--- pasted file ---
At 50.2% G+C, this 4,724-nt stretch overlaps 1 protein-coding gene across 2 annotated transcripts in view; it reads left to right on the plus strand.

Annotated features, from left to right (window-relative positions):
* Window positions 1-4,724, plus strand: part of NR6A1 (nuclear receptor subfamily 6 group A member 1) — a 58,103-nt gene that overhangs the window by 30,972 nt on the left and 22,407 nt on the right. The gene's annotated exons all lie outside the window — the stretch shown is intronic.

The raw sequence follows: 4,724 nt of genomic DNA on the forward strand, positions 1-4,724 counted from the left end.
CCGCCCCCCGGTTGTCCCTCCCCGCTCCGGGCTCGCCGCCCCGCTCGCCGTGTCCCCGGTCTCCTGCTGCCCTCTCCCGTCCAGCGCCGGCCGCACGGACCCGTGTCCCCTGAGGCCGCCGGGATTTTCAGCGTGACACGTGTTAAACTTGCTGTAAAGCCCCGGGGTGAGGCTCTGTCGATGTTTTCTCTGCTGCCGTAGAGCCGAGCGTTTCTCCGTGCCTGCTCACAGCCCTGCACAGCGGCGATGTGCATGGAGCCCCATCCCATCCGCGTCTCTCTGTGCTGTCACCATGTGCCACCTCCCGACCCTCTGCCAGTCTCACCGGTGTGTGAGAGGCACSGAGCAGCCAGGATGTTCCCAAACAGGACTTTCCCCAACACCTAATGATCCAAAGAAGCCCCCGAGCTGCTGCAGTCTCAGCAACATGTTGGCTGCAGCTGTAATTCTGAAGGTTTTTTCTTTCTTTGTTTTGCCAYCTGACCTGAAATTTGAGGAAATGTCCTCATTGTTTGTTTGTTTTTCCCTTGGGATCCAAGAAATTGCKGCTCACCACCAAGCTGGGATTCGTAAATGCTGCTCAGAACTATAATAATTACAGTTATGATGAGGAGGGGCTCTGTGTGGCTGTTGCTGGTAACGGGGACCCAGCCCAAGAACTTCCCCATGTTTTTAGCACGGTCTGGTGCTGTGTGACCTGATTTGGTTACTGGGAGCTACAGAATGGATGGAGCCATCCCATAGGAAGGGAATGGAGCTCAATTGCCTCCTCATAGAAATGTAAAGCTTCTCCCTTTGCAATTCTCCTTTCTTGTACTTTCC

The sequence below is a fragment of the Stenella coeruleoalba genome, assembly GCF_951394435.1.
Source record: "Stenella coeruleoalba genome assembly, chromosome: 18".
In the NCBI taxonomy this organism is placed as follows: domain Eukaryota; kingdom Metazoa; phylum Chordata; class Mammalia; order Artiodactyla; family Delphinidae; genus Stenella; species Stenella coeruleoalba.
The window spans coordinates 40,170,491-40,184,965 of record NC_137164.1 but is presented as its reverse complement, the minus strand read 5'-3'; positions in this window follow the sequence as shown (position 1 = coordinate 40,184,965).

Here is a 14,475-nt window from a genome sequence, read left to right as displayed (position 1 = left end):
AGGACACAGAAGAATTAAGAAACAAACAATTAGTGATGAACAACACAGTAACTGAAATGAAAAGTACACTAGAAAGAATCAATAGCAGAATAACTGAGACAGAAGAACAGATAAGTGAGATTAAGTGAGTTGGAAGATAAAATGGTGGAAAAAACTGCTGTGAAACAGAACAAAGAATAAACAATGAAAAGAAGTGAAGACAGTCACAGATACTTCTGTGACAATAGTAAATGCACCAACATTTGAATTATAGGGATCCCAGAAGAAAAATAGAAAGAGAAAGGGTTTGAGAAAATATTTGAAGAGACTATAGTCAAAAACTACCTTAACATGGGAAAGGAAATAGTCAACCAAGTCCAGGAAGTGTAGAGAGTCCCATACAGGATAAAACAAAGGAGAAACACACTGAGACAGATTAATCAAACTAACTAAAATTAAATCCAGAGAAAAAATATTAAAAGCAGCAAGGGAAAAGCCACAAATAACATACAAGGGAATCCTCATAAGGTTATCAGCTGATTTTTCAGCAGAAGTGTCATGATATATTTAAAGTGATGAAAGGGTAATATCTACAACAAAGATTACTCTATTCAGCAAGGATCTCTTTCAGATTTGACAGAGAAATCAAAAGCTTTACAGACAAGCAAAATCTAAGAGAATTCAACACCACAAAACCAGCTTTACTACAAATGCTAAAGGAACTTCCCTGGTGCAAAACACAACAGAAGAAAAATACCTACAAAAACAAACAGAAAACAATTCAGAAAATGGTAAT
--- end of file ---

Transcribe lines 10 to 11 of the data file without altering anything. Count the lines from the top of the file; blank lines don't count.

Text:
Here is a 14,475-nt window from a genome sequence, read left to right as displayed (position 1 = left end):
AGGACACAGAAGAATTAAGAAACAAACAATTAGTGATGAACAACACAGTAACTGAAATGAAAAGTACACTAGAAAGAATCAATAGCAGAATAACTGAGACAGAAGAACAGATAAGTGAGATTAAGTGAGTTGGAAGATAAAATGGTGGAAAAAACTGCTGTGAAACAGAACAAAGAATAAACAATGAAAAGAAGTGAAGACAGTCACAGATACTTCTGTGACAATAGTAAATGCACCAACATTTGAATTATAGGGATCCCAGAAGAAAAATAGAAAGAGAAAGGGTTTGAGAAAATATTTGAAGAGACTATAGTCAAAAACTACCTTAACATGGGAAAGGAAATAGTCAACCAAGTCCAGGAAGTGTAGAGAGTCCCATACAGGATAAAACAAAGGAGAAACACACTGAGACAGATTAATCAAACTAACTAAAATTAAATCCAGAGAAAAAATATTAAAAGCAGCAAGGGAAAAGCCACAAATAACATACAAGGGAATCCTCATAAGGTTATCAGCTGATTTTTCAGCAGAAGTGTCATGATATATTTAAAGTGATGAAAGGGTAATATCTACAACAAAGATTACTCTATTCAGCAAGGATCTCTTTCAGATTTGACAGAGAAATCAAAAGCTTTACAGACAAGCAAAATCTAAGAGAATTCAACACCACAAAACCAGCTTTACTACAAATGCTAAAGGAACTTCCCTGGTGCAAAACACAACAGAAGAAAAATACCTACAAAAACAAACAGAAAACAATTCAGAAAATGGTAAT